Today’s reflection How is God inviting you to come closer, to get to know God better, particularly in the midst of grief, difficulty, or strife?
Provision: Be curious! Ask God those questions that are in your heart, even if they seem a bit bold!
Tue, Jun 29: “Look to him that you may be radiant with joy,
and your faces may not blush with shame.” (Ps 34)
Today’s reflection: Does God’s mercy bring you joy or make you more ashamed? If it’s the latter, seek advice from a minister or spiritual director.
Provision: Show unconditional mercy to someone today.
Wed, Jun 30: Then God opened her eyes, and she saw a well of water. She went and filled the skin with water, and then let the boy drink. God was with the boy as he grew up. (Gn 21:5, 8-20)
If you ever get into a discussion with a bible literalist, ask about this math problem. We hear in Gn 16:16 that Abraham was 86 when Ishmael was born. We hear in today’s reading about Isaac’s weaning that Abraham was 100 when Isaac was born. That really changes the image of Abraham putting Ishmael—a sixteen or seventeen-year-old boy -- on Hagar’s back! The lesson from today is not about history but about hope. God “opens” Hagar’s eyes to see the future. He promises that Ishmael will be great. God’s messenger brings her the most oft-repeated words in Scripture: “Don’t be afraid.”
Today’s reflection: Have you ever been rejected or sent away by someone? How did (or do) God’s promises help you see the future with hope?
Provision: Don’t be afraid!
Thu, Jul 1: Abraham answered, “God
himself will provide the sheep for the burnt offering.” (Gn 22:1b-19)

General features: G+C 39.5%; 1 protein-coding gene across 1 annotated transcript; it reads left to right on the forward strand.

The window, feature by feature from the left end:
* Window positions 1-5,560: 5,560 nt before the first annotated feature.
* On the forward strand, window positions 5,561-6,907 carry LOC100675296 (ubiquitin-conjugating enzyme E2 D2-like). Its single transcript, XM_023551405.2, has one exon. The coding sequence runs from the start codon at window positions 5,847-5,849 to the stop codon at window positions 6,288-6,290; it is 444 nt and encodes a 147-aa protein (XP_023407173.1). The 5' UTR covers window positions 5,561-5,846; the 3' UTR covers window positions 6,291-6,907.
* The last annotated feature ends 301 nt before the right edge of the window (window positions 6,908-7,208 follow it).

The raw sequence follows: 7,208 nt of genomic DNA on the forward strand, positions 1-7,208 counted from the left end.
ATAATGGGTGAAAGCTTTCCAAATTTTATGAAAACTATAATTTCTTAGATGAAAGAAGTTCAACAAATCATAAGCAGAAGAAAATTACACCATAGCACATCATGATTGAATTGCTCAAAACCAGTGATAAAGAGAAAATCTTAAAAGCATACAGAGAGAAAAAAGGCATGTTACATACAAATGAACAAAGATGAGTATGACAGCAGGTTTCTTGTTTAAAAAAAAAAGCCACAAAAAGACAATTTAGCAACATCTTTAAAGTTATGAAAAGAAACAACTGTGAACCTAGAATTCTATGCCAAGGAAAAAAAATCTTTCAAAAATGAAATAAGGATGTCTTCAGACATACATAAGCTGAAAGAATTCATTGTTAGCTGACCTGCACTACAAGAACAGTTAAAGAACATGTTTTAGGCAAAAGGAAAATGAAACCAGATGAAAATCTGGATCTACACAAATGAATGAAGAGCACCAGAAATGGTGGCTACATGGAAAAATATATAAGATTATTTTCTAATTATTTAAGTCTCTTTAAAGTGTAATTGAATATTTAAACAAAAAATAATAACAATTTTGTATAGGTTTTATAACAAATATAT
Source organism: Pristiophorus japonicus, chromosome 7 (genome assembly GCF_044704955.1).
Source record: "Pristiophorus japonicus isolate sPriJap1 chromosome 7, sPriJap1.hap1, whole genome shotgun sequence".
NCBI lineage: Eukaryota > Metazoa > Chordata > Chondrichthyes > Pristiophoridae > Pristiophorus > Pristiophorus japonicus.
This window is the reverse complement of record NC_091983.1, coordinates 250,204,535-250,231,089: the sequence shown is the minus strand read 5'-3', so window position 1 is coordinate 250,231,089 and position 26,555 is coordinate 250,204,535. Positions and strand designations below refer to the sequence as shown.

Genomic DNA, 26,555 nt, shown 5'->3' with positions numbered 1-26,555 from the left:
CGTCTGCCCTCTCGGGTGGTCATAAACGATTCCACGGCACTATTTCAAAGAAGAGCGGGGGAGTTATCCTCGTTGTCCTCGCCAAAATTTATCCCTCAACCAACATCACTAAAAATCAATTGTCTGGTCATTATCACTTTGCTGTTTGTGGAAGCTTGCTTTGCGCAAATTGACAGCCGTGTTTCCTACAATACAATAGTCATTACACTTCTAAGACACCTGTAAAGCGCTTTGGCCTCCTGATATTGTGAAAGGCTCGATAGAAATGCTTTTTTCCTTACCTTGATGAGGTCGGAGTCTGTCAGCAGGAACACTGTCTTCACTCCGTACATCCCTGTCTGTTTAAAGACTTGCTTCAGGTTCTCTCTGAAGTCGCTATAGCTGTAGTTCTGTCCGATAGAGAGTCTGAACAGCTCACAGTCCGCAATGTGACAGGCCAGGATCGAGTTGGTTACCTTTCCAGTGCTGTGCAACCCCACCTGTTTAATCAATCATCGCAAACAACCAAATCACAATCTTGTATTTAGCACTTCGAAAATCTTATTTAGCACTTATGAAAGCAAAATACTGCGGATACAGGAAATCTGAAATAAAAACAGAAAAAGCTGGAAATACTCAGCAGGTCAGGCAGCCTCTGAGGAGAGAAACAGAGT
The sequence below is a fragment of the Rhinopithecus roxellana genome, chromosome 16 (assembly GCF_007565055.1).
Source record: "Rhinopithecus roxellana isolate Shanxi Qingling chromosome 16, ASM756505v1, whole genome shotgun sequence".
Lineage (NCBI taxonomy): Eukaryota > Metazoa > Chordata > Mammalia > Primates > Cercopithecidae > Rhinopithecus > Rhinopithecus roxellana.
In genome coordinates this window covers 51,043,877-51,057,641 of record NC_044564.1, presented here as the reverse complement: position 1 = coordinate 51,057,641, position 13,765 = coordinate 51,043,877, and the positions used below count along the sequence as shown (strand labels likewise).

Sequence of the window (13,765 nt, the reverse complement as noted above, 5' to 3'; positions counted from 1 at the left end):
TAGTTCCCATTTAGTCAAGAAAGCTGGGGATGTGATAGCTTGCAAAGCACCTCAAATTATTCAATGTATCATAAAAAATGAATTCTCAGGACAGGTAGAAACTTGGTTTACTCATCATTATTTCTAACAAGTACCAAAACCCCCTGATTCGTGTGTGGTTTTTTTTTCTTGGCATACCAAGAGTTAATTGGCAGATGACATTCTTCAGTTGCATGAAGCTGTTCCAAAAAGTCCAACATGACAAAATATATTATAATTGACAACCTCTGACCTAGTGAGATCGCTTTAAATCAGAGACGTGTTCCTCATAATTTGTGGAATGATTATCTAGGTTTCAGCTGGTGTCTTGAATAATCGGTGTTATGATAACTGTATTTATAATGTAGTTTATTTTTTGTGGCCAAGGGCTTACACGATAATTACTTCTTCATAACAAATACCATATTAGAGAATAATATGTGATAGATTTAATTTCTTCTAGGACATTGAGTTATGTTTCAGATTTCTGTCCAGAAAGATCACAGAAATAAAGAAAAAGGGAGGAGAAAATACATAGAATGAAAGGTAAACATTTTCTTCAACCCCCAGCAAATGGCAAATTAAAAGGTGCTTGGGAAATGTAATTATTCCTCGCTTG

Today’s reflection: Consider when God has provided for you in a time of trial. If you can’t think of a time, dig a little deeper.
Provision: Let go and allow God to provide for you today.
Fri, Jul 2:
“Go and learn the meaning of the words, ‘I desire
mercy, not sacrifice.’ I did not come to call the righteous but sinners.”
Today’s reflection: “There are two kinds of people: the righteous who believe themselves sinners; and, the rest, who believe themselves righteous.” (Blaise Pascal)
Provision: Answer Jesus’ call to come to him for mercy.
Sat, Jul 3: “Through (Christ Jesus) the whole structure is held together…” (Eph 2:19-22)
When I get discouraged or disgusted by the division and strife within and between Christian denominations, I go back to this verse. I wish all Christians would do the same. Why can’t we focus on what Jesus taught rather than on the dogma and doctrine that divide us?
Today’s Reflection: In what ways does your religious practice support or get in the way of your Christian faith? How do you reconcile any disconnect?
Be aware of this and that it’s unlikely there is a perfect fit or
answer. Consider how you will live into the disconnect.
We hope you enjoy "Come and See!" and we welcome your input. Please contact Elaine Ireland at firstname.lastname@example.org with questions, comments, and responses.
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© 2021, Elaine H. Ireland.